Updated at the bottom: The City Council granted a similar loan to Loyola High — the private school where the mayor sent his own kids — in 2005.
Originally posted at 7 a.m.
Of all disintegrating LAUSD campuses that need a tax-exempt loan to build new facilities, the Buckley School in Sherman Oaks isn't even in the top 700.
This place attracts the richest of the rich. It's like Candyland meets Secret Garden meets Enchanted Forest: Buckley describes itself as “a beautiful 18-acre campus, nestled away in a wooded canyon,” where “the most serious distraction a student might face on campus is watching the deer descend the hillside in the search of an afternoon snack.” (And not the paper-mache kind.) Alumni reportedly include…
… Alyssa Milano, Nicollette Sheridan, Laura Dern, Nicole Richie, Paris Hilton and Kim and Rob Kardashian.
How sweet of the L.A. City Council, then, to unanimously approve a $40 million tax-exempt bond to Buckley this week, so that campus leaders can make the sprawling compound into even more of a paradise while doing the least possible damage to their $30,000-per-kid tuition pot.
Councilman Tom LaBonge, who oversees that glittering part of the Valley, introduced the motion on June 22. Councilman Paul Koretz quickly seconded it. And not even a week later, on June 26, the loan for new “science, mathematics, performing arts and general classrooms, and library, performing arts, athletic and administrative facilities” was given an unopposed L.A. City Hall stamp of approval.
Pretty much the quintessence of “rich get richer.”
How, you ask, do private schools paved in gold ensure this kind of special treatment, while the neediest South L.A. campuses stuff 40-plus kids into each dilapidated classroom?
Here's how: Buckley won't be borrowing the $40 million directly from the City of Los Angeles. Instead, the money is coming from the California Municipal Finance Authority, a non-profit “joint powers authority” with over 150 cities as members.
Private investors in the CMFA don't have to pay any state or federal taxes on the interest they earn. Why? Because every loan taken out (by developers, schools, etc.) is “supposed to provide a public benefit.” This, according to Assemblyman Mike Feuer, who became so skeptical of the CMFA's activity last year that he asked the State Auditor to look into it.
So what do you say, Los Angeles: Will you benefit from the building of the Buckley empire?
Maybe if you're Kris Jenner, your answer is “Yes.” But are billion-dollar reality TV moms who live beyond L.A. city borders because they want their potholes paved adequately really the taxpayers who need a favor?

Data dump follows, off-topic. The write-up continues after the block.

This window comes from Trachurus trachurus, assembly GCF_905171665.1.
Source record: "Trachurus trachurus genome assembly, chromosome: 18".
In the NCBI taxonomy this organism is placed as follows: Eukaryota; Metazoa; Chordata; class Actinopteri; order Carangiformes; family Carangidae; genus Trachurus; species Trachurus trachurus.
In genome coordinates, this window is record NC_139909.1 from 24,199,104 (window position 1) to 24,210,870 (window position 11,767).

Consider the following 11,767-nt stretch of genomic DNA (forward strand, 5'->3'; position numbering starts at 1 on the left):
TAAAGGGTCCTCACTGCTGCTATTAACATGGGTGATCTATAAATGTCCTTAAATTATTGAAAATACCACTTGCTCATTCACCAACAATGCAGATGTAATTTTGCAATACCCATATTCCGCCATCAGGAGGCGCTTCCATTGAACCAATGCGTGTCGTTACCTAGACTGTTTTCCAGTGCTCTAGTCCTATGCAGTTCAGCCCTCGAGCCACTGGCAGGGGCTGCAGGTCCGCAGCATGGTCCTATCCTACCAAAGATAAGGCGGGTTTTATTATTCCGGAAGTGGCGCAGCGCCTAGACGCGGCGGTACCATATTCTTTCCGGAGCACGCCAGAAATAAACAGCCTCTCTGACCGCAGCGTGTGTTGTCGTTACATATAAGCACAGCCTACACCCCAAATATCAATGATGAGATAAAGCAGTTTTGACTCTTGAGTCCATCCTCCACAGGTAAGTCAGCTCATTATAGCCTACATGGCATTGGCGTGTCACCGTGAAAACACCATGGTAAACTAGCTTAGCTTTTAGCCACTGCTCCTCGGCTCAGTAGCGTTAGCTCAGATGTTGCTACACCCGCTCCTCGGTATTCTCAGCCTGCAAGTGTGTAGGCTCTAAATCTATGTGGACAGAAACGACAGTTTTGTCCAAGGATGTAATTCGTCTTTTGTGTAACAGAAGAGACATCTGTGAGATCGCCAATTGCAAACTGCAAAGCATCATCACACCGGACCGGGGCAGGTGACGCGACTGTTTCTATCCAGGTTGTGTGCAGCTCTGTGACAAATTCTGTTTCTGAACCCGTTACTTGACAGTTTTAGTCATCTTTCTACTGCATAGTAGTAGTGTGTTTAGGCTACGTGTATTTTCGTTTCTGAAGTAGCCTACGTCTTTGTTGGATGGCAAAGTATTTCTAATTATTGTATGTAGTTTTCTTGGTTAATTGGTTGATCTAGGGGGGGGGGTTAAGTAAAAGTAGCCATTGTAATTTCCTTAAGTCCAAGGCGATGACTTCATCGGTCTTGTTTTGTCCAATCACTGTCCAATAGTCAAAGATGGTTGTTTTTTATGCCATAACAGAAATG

Don't be fooled by its “non-profit” label. The CMFA's decisions do involve our taxes — because Buckley School officials and the private CMFA investors on the other end (both V.I.P. members of that club Occupy likes to call the 1 percent) won't have to pay taxes on the bond or the interest, respectively.
Those are moneys that would otherwise go back to painfully dry state coffers, where they would at least have the remote chance of buying a Compton second-grader a pencil.
Say hello to the second coming of the L.A. Community Redevelopment Agency.
All redevelopment agencies across the state were wiped out by Governor Brown last year, after State Controller John Chiang found that they were grossly misusing public funds. Their assets are still in limbo, and we've heard rumors among gadflies that the successor agencies appointed by Brown to tie up loose ends have been acting just as shady as their predecessors.
But the CMFA is a whole new beast — a piñata full of party favors that politicians can hit up whenever they need to please rich constituents/campaign donors.
Notes former L.A. Daily News editor Ron Kaye on his good-government blog:
The roster of recipients of CMFA's largess includes such religious-bases private schools as the Christian universities Azusa Pacific and Biola — more than $100 million each — and Westmont College $65 million, Catholic Mater Dei High School $25.5 million and non-sectarian Lycee International de Los Angeles $12 million (Tuition $10,000 to $15,000).
Assemblyman Feuer's spokeswoman tells us over email that the CMFA audit “is expected to be released in August 2012.” However, she says she doesn't know “whether or not they are on track to complete in that timeframe.”
What will L.A. City Controller Wendy Greuel do to curb the most outrageous charity masquerade we've seen at City Hall since the $1 billion last gasp of the CRA?
Update: We found another school for rich kids — this time, the mayor's rich kids — to add to the CMFA's rap sheet.
In 2005, just one year after the authority was formed, David Zanhiser wrote in the Daily Breeze that “$30 million in tax-exempt bonds on behalf of the Catholic school, where Mayor Antonio Villaraigosa's son is enrolled.”
The Los Angeles Times, completely missing the point, assured its readers that “no city funds would be at risk.”
Why do these privileged campuses go after CMFA charity loans, instead of loans in the private sector? Because interest rates on tax-exempt loans are usually much lower than average. And the CMFA can afford to set the rates so low because its investors won't have to pay taxes on their returns — money that would otherwise be turned over to the taxpayers.